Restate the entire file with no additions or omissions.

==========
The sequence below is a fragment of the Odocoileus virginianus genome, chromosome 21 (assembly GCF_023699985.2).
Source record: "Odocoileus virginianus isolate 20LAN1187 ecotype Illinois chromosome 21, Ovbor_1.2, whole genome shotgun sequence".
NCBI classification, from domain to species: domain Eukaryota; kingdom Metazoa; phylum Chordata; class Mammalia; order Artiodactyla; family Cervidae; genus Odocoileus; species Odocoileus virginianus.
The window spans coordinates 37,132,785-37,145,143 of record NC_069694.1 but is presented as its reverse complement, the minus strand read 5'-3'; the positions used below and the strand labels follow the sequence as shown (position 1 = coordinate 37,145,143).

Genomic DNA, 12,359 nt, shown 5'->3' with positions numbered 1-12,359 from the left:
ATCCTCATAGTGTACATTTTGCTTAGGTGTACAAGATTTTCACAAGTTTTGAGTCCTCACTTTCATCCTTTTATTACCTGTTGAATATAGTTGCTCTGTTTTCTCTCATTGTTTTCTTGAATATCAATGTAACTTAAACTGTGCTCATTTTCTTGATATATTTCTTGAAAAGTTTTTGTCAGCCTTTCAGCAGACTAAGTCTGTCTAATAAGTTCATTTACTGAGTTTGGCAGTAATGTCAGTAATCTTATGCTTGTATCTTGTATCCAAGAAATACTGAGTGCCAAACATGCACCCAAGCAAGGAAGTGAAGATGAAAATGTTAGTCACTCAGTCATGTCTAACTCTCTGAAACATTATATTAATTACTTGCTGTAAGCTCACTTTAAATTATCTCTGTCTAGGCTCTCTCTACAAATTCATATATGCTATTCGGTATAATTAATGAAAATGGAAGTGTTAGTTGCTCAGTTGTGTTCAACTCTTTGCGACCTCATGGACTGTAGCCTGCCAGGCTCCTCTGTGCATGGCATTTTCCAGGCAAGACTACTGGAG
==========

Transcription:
The sequence below is a fragment of the Odocoileus virginianus genome, chromosome 21 (assembly GCF_023699985.2).
Source record: "Odocoileus virginianus isolate 20LAN1187 ecotype Illinois chromosome 21, Ovbor_1.2, whole genome shotgun sequence".
NCBI classification, from domain to species: domain Eukaryota; kingdom Metazoa; phylum Chordata; class Mammalia; order Artiodactyla; family Cervidae; genus Odocoileus; species Odocoileus virginianus.
The window spans coordinates 37,132,785-37,145,143 of record NC_069694.1 but is presented as its reverse complement, the minus strand read 5'-3'; the positions used below and the strand labels follow the sequence as shown (position 1 = coordinate 37,145,143).

Genomic DNA, 12,359 nt, shown 5'->3' with positions numbered 1-12,359 from the left:
ATCCTCATAGTGTACATTTTGCTTAGGTGTACAAGATTTTCACAAGTTTTGAGTCCTCACTTTCATCCTTTTATTACCTGTTGAATATAGTTGCTCTGTTTTCTCTCATTGTTTTCTTGAATATCAATGTAACTTAAACTGTGCTCATTTTCTTGATATATTTCTTGAAAAGTTTTTGTCAGCCTTTCAGCAGACTAAGTCTGTCTAATAAGTTCATTTACTGAGTTTGGCAGTAATGTCAGTAATCTTATGCTTGTATCTTGTATCCAAGAAATACTGAGTGCCAAACATGCACCCAAGCAAGGAAGTGAAGATGAAAATGTTAGTCACTCAGTCATGTCTAACTCTCTGAAACATTATATTAATTACTTGCTGTAAGCTCACTTTAAATTATCTCTGTCTAGGCTCTCTCTACAAATTCATATATGCTATTCGGTATAATTAATGAAAATGGAAGTGTTAGTTGCTCAGTTGTGTTCAACTCTTTGCGACCTCATGGACTGTAGCCTGCCAGGCTCCTCTGTGCATGGCATTTTCCAGGCAAGACTACTGGAG